14 Apr 2017
Cobalt may be set to take over lithium this year as the star performer in the niche metals market amid a recovery in battery sales and stagnant supply.
Macquarie estimates demand for cobalt-cathode batteries may jump 10 per cent this year. Cobalt has been one of the worst performing commodities since the global financial crisis, and in 2016 lagged behind its peer lithium due to oversupply and a slowdown in demand for its batteries, which mostly power portable electronics.
If last year was lithium’s time, for 2017 cobalt may be the one receiving more attention."
Prices for cobalt, slumped from around $50 a pound last decade to $10 in January 2016. Between 2009 and 2016, no other metal covered by Macquarie fell as much. Prices started to recover in 2016, however, and ended the year at $14.50 a pound. By contrast, the average Chinese import price of lithium carbonate jumped 66 per cent in 2016 and even doubled at one point.
"If last year was lithium’s time, for 2017 cobalt may be the one receiving more attention," says Colin Hamilton, Global Head of Commodities Research, Macquarie Group. "Risks remain, mainly technological ones on the demand side and geopolitical ones on the supply side, but for now the perennial underperformer in metals markets looks well placed to shine."
Wider industrial recovery
Underpinning demand for metals more broadly is a worldwide industrial recovery that gained pace in 2016. Industrial production worldwide grew in November at the fastest pace in two years, with simultaneous expansion in all developed markets. Cobalt tends to benefit during the final stages of industrial recoveries, when confidence has spilled over to the consumer.
While lithium cathodes are used in batteries powering a wider range of products, the more common lithium-cobalt-oxide design is found in consumer electronics as it offers a longer lifetime and better power density.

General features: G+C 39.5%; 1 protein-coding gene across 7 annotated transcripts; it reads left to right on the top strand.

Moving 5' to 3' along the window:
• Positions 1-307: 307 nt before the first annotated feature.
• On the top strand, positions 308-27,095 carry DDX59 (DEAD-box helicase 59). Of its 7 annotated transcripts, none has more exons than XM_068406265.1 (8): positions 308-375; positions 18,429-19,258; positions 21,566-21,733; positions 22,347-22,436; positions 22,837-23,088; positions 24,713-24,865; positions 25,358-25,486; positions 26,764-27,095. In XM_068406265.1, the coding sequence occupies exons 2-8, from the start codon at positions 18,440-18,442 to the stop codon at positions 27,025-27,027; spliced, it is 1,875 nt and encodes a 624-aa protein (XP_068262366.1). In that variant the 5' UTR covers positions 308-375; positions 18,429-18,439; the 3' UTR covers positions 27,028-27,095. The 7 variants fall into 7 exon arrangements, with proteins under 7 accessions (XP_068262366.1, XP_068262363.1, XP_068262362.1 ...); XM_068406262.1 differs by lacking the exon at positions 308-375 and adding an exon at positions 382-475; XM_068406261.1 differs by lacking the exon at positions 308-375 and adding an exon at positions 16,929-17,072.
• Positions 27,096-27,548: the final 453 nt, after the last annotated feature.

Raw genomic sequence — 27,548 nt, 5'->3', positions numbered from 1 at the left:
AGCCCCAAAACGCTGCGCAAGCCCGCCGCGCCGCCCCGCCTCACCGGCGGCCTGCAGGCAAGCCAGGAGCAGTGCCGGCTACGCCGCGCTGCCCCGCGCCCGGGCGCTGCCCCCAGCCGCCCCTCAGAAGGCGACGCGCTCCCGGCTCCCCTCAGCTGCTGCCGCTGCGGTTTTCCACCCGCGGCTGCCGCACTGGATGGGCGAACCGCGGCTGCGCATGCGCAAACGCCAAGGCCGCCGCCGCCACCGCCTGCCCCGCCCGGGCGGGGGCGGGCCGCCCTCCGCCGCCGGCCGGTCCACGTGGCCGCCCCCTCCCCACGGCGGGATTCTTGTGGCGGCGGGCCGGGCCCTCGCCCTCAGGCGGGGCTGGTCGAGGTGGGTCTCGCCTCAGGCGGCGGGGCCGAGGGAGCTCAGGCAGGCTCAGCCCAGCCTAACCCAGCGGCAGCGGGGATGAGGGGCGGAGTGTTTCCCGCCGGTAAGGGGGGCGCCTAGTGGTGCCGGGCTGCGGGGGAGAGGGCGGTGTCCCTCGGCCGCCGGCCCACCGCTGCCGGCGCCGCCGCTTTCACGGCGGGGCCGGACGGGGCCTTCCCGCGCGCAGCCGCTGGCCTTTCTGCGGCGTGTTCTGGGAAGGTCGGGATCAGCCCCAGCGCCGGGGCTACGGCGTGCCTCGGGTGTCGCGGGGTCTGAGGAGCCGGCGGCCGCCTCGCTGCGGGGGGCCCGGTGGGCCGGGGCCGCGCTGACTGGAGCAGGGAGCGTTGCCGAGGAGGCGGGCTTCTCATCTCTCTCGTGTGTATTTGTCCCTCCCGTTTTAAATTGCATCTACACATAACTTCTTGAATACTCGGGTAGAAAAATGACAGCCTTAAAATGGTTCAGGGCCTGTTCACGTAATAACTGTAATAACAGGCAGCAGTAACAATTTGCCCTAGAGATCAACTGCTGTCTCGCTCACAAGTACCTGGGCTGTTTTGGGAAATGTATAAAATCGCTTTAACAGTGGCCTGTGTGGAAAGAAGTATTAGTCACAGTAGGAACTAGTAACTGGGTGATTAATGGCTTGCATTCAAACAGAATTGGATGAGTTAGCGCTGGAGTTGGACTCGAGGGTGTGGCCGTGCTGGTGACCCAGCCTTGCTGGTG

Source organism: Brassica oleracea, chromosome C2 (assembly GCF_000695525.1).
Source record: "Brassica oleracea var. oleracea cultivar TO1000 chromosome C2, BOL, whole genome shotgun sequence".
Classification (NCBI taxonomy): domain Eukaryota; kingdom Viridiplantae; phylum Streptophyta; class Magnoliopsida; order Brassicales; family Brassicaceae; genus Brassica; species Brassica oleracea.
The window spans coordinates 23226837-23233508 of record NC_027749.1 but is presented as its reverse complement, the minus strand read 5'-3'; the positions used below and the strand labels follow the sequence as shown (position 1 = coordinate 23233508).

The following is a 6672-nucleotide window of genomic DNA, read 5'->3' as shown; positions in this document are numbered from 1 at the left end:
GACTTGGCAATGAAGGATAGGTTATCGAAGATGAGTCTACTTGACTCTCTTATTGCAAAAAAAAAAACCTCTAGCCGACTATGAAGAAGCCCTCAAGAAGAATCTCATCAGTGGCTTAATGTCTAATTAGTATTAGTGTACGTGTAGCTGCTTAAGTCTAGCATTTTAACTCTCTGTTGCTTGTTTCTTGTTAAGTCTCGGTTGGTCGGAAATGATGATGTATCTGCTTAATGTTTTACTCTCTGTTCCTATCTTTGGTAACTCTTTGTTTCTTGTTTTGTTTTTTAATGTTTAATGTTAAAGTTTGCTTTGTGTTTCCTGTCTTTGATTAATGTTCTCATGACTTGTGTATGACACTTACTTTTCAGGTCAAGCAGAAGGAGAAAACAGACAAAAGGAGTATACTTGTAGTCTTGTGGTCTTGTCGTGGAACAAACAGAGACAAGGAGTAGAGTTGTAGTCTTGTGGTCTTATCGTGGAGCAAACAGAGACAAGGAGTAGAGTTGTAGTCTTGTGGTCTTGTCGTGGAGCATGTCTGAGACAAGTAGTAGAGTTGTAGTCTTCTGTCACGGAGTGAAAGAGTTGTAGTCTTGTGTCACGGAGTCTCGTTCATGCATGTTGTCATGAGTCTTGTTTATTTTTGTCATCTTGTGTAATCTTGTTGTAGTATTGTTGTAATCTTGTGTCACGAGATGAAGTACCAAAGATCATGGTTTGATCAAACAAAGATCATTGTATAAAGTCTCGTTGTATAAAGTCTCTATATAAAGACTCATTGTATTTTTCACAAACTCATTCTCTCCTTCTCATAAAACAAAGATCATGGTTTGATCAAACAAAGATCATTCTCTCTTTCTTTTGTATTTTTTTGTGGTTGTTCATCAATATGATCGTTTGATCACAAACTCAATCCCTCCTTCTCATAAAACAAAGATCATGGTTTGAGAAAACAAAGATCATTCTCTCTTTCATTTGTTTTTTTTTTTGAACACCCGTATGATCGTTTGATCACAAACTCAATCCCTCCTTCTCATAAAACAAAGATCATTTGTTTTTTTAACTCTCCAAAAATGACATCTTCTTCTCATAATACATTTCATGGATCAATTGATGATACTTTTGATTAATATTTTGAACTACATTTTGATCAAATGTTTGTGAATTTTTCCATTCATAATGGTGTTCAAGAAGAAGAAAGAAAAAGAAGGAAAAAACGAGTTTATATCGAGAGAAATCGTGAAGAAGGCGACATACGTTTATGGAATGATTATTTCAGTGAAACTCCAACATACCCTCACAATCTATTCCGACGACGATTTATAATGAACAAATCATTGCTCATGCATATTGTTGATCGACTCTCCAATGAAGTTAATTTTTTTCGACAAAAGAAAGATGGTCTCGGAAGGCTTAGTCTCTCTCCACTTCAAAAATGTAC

Industry data points to a resurgence in consumer-electronics spending. Offsetting a recent decline in laptop and tablet sales, smartphone shipments rebounded in the last two quarters of 2016 after modest and even non-existent sales growth in the previous five quarters, according to IDC, a technology research firm. In the fourth quarter of 2016, phone sales rose an annual 7.3 per cent, the data shows.
This should help clear cobalt stockpiles and move away from a supply overhang that depressed prices in 2015. Macquarie forecasts demand for cobalt will grow 6 per cent in 2017, and rise further in the next four years, pushing the market from a mild oversupply this year to a growing deficit through 2021.
The forecasts assume little cobalt penetration in the rapidly growing electric and new-energy vehicle markets, a situation that could soon change. In countries like China, for example, government regulations may start forcing bus companies to prioritise higher-quality batteries employing cobalt to the detriment of zero-cobalt ones.
Long term risks
Beyond its strengthening short-term fundamentals, the relatively small cobalt market is vulnerable to risks further down the road. Firstly, because cobalt is mined as a by-product of copper, high prices for the latter can lead to excessive cobalt output. Then there is the possibility that smartphone companies start investing in alternatives to cobalt.
Finally, ethical standards around mining conditions in the Democratic Republic of Congo (DRC), where the majority of cobalt is mined as well as political and economic instability in the central African nation, remain key sources of concern.
"If you are a buyer of cobalt, supply conditions in DRC are your most concentrated risk," Hamilton says. "However, eventually we could end up with a two-tier cobalt market, with a non-DRC cobalt segment commanding a premium."
For now, "the stars seem to be aligning for cobalt," Hamilton says. "In a market with a strong demand outlook and limited output, the cobalt market could easily prove to be the recovery story of 2017."
For more information on the report 'The 2017 battery metal story might well be cobalt,' contact Macquarie Research.